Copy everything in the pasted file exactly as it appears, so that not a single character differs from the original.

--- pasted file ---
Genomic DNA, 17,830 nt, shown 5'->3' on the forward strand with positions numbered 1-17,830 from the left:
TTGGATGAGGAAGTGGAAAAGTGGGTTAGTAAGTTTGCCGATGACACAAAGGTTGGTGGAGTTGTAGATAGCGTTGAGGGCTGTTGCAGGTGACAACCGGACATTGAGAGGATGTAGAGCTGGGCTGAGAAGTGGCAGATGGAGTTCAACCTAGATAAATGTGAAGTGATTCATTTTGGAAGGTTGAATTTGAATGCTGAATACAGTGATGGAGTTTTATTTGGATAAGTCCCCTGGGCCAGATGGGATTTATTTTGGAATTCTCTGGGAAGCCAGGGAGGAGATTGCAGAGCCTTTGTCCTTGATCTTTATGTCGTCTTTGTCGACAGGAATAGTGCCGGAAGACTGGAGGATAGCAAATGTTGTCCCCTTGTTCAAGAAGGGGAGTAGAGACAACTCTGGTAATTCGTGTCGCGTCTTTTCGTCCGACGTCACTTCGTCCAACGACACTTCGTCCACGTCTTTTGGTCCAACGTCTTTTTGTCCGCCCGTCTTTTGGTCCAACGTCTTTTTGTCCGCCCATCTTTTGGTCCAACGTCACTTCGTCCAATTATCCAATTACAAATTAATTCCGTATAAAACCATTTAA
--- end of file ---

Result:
Genomic DNA, 17,830 nt, shown 5'->3' on the forward strand with positions numbered 1-17,830 from the left:
TTGGATGAGGAAGTGGAAAAGTGGGTTAGTAAGTTTGCCGATGACACAAAGGTTGGTGGAGTTGTAGATAGCGTTGAGGGCTGTTGCAGGTGACAACCGGACATTGAGAGGATGTAGAGCTGGGCTGAGAAGTGGCAGATGGAGTTCAACCTAGATAAATGTGAAGTGATTCATTTTGGAAGGTTGAATTTGAATGCTGAATACAGTGATGGAGTTTTATTTGGATAAGTCCCCTGGGCCAGATGGGATTTATTTTGGAATTCTCTGGGAAGCCAGGGAGGAGATTGCAGAGCCTTTGTCCTTGATCTTTATGTCGTCTTTGTCGACAGGAATAGTGCCGGAAGACTGGAGGATAGCAAATGTTGTCCCCTTGTTCAAGAAGGGGAGTAGAGACAACTCTGGTAATTCGTGTCGCGTCTTTTCGTCCGACGTCACTTCGTCCAACGACACTTCGTCCACGTCTTTTGGTCCAACGTCTTTTTGTCCGCCCGTCTTTTGGTCCAACGTCTTTTTGTCCGCCCATCTTTTGGTCCAACGTCACTTCGTCCAATTATCCAATTACAAATTAATTCCGTATAAAACCATTTAA